salespeople, but none of these differences correspond to differences in quitting intentions.
There are also significant differences between ML and SL salespeople on the behavioural and
attitudinal variables studied. Analysis revealed that the relationship between some of these
variables and quitting intentions differed substantially between ML and SL salespeople.
These variables included job satisfaction, organizational commitment, perceived image of
direct selling in the marketplace, and the importance of the job characteristics of work
rewards and career growth. Specific managerial implications follow from these findings.

Forehand and Grier (2001)11 research on persuasion knowledge and skepticism states that
word-of-mouth may be seen as a means of coping with consumer’s skepticism towards
marketing and advertising, but it is conceivable that the effectiveness of interpersonal
influence decreases when the recipient perceives the influencer as being motivated
extrinsically rather than intrinsically. Within the marketing literature, word-of-mouth is
merely seen as a component of diffusion. Studies focusing explicitly on the design of
marketing actions that create and stimulate word-of-mouth is unaware. Customer referral and
other marketing-related social interactions take an important place in the literature on loyalty
and CRM, but have not yet been investigated from behavioural point of view.

OBJECTIVES:          Following are the objectives of the study
     1. To analyze six demographic variables of Amway India Enterprises and Hindustan
        Unilever Network distributors –
        1.1      Demographic variables
                   1.1.1 Age
                   1.1.2 Gender
                   1.1.3 Educational Qualification
                   1.1.4 Marital Status
                   1.1.5 Occupation and
                   1.1.6 Monthly Income



11
        Forehand. M., and S. Grier, Paying attention to intention : Inoculating the firm against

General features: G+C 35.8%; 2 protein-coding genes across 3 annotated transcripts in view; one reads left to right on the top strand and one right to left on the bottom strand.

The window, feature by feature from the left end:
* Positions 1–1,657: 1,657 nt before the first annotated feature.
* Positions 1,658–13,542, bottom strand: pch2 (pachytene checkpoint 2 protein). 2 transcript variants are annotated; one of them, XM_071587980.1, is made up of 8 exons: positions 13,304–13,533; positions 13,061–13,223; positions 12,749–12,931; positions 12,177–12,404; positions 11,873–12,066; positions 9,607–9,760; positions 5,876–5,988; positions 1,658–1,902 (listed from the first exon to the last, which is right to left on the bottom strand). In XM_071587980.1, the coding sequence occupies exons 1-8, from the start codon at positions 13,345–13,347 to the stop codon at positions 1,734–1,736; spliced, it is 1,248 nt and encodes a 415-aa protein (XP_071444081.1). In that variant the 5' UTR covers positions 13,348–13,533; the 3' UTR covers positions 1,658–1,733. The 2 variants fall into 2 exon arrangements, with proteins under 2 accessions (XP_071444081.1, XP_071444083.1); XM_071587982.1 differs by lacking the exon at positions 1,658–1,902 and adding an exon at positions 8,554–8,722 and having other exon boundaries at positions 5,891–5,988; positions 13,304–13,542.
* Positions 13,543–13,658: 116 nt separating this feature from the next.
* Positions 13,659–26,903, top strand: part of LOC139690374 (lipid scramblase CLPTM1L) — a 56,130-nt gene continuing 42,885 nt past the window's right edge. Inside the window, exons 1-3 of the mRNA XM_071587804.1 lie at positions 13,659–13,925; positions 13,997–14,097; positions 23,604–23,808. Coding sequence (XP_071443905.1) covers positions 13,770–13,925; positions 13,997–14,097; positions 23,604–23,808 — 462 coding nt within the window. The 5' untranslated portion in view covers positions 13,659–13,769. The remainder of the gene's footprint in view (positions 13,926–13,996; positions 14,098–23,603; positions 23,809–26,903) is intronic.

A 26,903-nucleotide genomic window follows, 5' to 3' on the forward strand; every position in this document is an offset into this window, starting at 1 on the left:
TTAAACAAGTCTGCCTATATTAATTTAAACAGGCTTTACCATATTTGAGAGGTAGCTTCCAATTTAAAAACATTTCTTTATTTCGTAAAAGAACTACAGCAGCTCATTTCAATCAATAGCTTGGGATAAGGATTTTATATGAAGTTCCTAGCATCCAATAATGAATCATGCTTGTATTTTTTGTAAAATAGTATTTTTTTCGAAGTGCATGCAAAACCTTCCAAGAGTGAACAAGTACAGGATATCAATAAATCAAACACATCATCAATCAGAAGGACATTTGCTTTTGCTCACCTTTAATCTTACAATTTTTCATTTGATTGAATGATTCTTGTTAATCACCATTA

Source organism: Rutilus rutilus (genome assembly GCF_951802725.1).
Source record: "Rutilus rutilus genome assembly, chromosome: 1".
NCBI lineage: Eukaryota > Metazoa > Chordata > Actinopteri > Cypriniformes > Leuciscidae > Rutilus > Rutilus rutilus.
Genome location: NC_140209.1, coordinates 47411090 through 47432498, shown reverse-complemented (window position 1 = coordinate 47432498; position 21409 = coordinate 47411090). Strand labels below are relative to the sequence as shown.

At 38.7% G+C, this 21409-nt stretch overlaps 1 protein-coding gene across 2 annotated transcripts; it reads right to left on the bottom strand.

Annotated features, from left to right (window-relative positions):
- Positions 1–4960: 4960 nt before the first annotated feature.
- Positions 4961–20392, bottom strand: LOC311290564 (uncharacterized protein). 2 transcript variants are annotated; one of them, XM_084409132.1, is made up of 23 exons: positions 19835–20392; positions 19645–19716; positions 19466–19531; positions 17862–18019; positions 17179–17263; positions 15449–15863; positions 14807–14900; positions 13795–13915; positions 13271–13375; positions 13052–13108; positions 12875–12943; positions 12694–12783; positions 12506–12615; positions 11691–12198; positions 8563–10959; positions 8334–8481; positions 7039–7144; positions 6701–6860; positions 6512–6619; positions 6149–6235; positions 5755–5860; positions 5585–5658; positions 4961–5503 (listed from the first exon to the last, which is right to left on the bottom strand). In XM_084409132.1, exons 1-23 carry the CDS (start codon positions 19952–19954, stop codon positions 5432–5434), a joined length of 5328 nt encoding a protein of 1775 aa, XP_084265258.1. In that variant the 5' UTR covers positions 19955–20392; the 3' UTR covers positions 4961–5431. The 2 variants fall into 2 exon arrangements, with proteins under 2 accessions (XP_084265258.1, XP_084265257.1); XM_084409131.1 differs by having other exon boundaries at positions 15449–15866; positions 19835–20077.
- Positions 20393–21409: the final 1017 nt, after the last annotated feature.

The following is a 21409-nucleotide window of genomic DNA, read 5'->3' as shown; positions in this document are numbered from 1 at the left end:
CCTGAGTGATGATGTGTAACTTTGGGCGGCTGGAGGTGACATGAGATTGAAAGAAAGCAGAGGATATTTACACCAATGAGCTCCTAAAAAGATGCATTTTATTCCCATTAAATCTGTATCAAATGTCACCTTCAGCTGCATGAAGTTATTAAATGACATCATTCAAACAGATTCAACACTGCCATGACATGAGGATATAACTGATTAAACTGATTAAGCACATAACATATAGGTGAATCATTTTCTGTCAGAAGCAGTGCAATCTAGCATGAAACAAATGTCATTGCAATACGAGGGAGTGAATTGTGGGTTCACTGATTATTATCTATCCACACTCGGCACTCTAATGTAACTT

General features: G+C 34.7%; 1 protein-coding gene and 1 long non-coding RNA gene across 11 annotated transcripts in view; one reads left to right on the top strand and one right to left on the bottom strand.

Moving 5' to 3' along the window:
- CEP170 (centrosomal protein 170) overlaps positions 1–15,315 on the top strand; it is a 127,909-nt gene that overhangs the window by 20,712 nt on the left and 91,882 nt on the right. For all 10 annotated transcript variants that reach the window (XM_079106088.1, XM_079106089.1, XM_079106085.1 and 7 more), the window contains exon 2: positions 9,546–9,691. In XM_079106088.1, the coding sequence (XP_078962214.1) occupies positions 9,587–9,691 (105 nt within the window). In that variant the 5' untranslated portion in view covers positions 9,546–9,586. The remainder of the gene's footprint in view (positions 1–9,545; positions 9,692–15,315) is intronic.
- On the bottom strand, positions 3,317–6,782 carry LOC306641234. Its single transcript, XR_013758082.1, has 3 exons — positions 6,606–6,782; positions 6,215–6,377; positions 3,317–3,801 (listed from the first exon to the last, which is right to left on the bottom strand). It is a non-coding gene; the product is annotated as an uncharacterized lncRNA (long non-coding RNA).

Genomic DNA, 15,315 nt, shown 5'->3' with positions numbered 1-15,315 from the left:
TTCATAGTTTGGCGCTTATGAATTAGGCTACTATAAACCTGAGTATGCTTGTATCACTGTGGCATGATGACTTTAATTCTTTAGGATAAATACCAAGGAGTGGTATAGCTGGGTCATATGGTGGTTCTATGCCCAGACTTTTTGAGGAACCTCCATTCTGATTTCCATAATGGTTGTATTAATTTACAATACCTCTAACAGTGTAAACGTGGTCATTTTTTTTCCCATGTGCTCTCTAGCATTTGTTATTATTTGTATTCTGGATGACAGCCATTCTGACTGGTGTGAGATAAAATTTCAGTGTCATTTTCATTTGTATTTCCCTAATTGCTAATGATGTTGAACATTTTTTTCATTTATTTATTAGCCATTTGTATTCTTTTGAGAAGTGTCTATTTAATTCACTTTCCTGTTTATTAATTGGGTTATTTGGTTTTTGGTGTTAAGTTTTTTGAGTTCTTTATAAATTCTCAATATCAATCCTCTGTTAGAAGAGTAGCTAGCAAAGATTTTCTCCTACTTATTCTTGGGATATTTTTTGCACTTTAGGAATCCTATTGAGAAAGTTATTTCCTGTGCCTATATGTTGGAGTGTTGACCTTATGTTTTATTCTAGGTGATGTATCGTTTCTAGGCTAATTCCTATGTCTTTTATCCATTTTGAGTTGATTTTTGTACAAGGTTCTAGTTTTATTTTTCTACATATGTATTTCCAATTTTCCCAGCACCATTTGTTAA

consumer skepticism, Stanford University, GSB Research, Paper No.1665, 2001.

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Volume 2, Number 1, Jan- April (2011), © IAEME


        Description of variables: From the data collected the following observations made,
        which includes dependent and independent variables.
        The combined data demographic description
        Age:
        46% of network distributors belong to 18 to 30 years age group.
        30% of network distributors belong to 31 to 40 years age group.
        24% of network distributors belong to above 41 years age group.
        Gender:
        66% of network distributors are Woman category.
        34% of network distributors are Man category.
        Educational Qualification:
        50% of network distributors are College graduates.
        26% of network distributors are Professional students.
        24% of network distributors have done Schooling.
        Marital Status:
        66% of network distributors are married.
        34% of network distributors are unmarried.
        Occupation:
        41% of network distributors are Housewives.
        25% of network distributors are Govt. Employees.
        20% of network distributors are Business people.
        6% of network distributors are Agriculturists.
        6% of network distributors are Professionals.
        3% of network distributors are ‘Other’ category.
        Monthly Income:
        37% of network distributors earn Rs.20,001 and above.
        34% of network distributors earn less than Rs.10,000.
        29% of network distributors earn between Rs.10,001 to Rs.20,000.
        Age * Monthly Income Cross Tabulation

                            Monthly Income

                            Low
               Age                        Medium           High            Total
                            Less    than Rs.10,001      to Above
                            Rs.10,000     Rs.20,000        Rs.20,001

         Youth               111(54%)        75 (43%)        90 (41%)         276
         (18      to   30
         years)



         Middle      Aged    52 (25%)        64 (37%)        65 (29%)         181
         (31 to 40 years)




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         Upper        Middle 43 (21%)        34 (20%)        66 (30%)         143
         Aged

         (Above         40
         years)

              Total          206 (100%)     173 (100%)      221 (100%)        600

        54% of lower monthly income belongs to youth
        43% of Medium monthly income belongs to youth
        41% of higher monthly income belongs to youth